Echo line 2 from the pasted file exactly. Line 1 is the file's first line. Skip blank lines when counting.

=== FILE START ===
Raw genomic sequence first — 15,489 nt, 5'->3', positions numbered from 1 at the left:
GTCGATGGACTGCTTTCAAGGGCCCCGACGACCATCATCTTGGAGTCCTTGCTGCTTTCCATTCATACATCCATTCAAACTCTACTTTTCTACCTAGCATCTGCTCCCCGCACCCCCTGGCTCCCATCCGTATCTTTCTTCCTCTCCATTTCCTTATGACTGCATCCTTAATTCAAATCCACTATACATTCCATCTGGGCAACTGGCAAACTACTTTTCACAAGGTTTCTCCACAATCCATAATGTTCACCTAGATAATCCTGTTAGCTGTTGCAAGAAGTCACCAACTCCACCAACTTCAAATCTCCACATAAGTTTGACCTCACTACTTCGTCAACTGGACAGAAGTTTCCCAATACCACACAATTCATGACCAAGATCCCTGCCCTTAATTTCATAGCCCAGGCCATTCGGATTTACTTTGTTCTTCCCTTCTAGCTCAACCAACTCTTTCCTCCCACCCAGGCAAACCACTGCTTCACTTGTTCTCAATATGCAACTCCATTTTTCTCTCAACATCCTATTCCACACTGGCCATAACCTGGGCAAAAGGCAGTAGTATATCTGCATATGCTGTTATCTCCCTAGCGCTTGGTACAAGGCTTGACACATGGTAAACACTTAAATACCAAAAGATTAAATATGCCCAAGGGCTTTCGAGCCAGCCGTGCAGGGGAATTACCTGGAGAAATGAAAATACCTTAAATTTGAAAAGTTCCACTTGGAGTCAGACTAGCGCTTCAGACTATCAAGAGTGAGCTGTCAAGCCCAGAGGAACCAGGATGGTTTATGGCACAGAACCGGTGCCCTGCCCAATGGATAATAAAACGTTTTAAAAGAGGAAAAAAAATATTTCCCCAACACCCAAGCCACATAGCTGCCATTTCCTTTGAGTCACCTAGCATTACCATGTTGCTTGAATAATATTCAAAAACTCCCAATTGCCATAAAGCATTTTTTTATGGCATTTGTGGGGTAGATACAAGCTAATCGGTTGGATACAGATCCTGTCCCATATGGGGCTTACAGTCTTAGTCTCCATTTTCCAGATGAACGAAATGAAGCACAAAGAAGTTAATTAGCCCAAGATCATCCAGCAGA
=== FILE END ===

GTCGATGGACTGCTTTCAAGGGCCCCGACGACCATCATCTTGGAGTCCTTGCTGCTTTCCATTCATACATCCATTCAAACTCTACTTTTCTACCTAGCATCTGCTCCCCGCACCCCCTGGCTCCCATCCGTATCTTTCTTCCTCTCCATTTCCTTATGACTGCATCCTTAATTCAAATCCACTATACATTCCATCTGGGCAACTGGCAAACTACTTTTCACAAGGTTTCTCCACAATCCATAATGTTCACCTAGATAATCCTGTTAGCTGTTGCAAGAAGTCACCAACTCCACCAACTTCAAATCTCCACATAAGTTTGACCTCACTACTTCGTCAACTGGACAGAAGTTTCCCAATACCACACAATTCATGACCAAGATCCCTGCCCTTAATTTCATAGCCCAGGCCATTCGGATTTACTTTGTTCTTCCCTTCTAGCTCAACCAACTCTTTCCTCCCACCCAGGCAAACCACTGCTTCACTTGTTCTCAATATGCAACTCCATTTTTCTCTCAACATCCTATTCCACACTGGCCATAACCTGGGCAAAAGGCAGTAGTATATCTGCATATGCTGTTATCTCCCTAGCGCTTGGTACAAGGCTTGACACATGGTAAACACTTAAATACCAAAAGATTAAATATGCCCAAGGGCTTTCGAGCCAGCCGTGCAGGGGAATTACCTGGAGAAATGAAAATACCTTAAATTTGAAAAGTTCCACTTGGAGTCAGACTAGCGCTTCAGACTATCAAGAGTGAGCTGTCAAGCCCAGAGGAACCAGGATGGTTTATGGCACAGAACCGGTGCCCTGCCCAATGGATAATAAAACGTTTTAAAAGAGGAAAAAAAATATTTCCCCAACACCCAAGCCACATAGCTGCCATTTCCTTTGAGTCACCTAGCATTACCATGTTGCTTGAATAATATTCAAAAACTCCCAATTGCCATAAAGCATTTTTTTATGGCATTTGTGGGGTAGATACAAGCTAATCGGTTGGATACAGATCCTGTCCCATATGGGGCTTACAGTCTTAGTCTCCATTTTCCAGATGAACGAAATGAAGCACAAAGAAGTTAATTAGCCCAAGATCATCCAGCAGA